Most patients have a primary care physician. This can be a family doctor, internist, pediatrician or general practitioner. Your primary care physician helps you stay healthy and coordinates care when you are sick. He or she will also refer you to specialists (such as allergists, cardiologists, or surgeons) when needed.

Doctors are not all the same -- they vary in terms of training, expertise, and the quality of care they give. Here are some things to do when choosing a doctor:

  • Make a list of the qualities you want in a doctor. This may include the doctor's training, experience, credentials, personal or "bedside" manner, availability (how quickly you can get an appointment), hospital affiliation, and languages spoken. You can often find out this information by going to the Massachusetts Board of Registration in Medicine.
  • Ask for referrals. Get opinions about doctors from people you trust. This may be friends, family, other doctors, medical society, health plan, or your local hospital.
  • Talk to your insurance company. Your insurance company may give you guidance on which doctors and hospitals you may consider based on your health insurance coverage.
  • Talk to staff in the doctor's office. Ask whether the doctor is taking new patients, what hours the office is open, how long it takes to get routine appointments, and ways emergencies are handled.
  • Find out who works with the doctor. Some doctors work with nurse practitioners, physician's assistants, and others to take care of patient's needs. Some doctors offices may practice ‘team care,’ which means that the entire team of providers – and not just your doctor – cares for patients, which means that you could see other doctors or providers for your preventative or sick care.
  • Find out about the doctor's network of care. This includes specialists, hospitals, and medical groups the doctor works with and could refer you to. Also consider your comfort level with the size of the doctors' office, such as whether you prefer a small doctors' office or a larger site, where many doctors work together. The doctor may also belong to something like an Accountable Care Organization (ACO). Centers for Medicare & Medicaid Services (CMS) defines an ACO as a group of doctors, hospitals, and other health care providers who come together voluntarily to give coordinated high quality care to their patients.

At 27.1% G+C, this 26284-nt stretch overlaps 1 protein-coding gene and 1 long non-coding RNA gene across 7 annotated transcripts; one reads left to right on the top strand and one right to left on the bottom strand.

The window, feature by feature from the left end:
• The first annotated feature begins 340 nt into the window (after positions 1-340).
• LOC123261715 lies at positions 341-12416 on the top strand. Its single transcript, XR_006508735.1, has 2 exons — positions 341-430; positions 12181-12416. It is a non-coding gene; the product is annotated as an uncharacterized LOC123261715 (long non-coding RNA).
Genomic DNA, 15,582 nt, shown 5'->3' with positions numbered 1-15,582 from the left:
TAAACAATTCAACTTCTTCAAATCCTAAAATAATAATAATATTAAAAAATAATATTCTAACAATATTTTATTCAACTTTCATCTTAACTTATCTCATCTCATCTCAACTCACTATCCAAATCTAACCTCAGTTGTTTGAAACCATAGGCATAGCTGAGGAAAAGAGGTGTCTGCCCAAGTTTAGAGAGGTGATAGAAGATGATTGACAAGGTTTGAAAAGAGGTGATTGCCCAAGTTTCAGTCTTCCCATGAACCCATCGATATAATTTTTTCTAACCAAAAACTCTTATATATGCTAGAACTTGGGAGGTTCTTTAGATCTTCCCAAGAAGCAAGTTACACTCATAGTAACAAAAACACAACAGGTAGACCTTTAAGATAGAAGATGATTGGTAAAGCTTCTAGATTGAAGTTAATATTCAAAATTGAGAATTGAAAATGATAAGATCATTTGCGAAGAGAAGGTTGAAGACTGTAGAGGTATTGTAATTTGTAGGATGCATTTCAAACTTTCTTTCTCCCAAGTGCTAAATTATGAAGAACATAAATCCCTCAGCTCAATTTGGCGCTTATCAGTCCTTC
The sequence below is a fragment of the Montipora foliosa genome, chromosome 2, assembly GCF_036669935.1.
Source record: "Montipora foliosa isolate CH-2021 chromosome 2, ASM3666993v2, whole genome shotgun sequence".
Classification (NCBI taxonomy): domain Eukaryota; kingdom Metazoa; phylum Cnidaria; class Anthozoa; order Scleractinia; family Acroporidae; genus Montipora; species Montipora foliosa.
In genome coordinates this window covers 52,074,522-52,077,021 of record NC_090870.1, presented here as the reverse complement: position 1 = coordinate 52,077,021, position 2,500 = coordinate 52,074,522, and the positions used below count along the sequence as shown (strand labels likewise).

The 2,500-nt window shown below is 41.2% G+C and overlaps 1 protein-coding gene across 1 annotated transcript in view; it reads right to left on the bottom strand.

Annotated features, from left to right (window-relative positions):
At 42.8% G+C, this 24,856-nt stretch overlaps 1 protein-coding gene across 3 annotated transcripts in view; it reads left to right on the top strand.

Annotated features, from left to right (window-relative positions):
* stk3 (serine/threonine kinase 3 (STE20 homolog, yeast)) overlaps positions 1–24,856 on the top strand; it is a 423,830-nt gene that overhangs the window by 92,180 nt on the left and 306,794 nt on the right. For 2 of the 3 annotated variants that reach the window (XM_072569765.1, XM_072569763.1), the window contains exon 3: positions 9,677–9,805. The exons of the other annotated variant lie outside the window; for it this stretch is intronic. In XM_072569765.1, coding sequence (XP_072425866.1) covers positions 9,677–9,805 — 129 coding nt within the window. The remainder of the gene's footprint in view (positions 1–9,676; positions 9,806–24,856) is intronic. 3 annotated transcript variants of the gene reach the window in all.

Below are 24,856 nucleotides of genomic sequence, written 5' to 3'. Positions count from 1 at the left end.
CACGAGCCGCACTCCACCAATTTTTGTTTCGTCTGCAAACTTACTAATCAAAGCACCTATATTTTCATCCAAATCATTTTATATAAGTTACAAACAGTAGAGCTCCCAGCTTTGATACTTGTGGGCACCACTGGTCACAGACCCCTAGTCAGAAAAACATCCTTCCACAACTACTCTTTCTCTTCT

• Meet the doctor. Make an appointment to meet the doctor you are thinking about working with. Talk about what matters to you and decide whether this is a doctor you trust and feel comfortable working with.
  • Compare quality information. Use information from this website to compare how medical groups and doctors' offices do in areas that matter to you.

How do people get healthcare in Massachusetts?

People in Massachusetts get healthcare through a system of doctors, doctors' offices, and medical groups. Here is information about each part of the healthcare system, along with pictures used throughout this website:

Doctors. Almost all patients get at least part of their care from doctors. This includes primary care physicians as well as other doctors who treat patients, provide care, or give medical advice.

Doctors' offices. These are the places where doctors treat patients. Some offices are quite large with 50 or more doctors. Others are small with as few as 3 doctors. Some doctors work at more than one office. Often, doctors work with nurse practitioners, physician assistants, and other providers to treat patients in their office.

Medical groups. These are organizations that employ or contract with doctors, nurses, therapists, and others who treat and care for patients. Medical groups vary in size and the kind of services they offer. Some groups are small with just one doctor's office. Others are large with many doctors' offices in a medical group.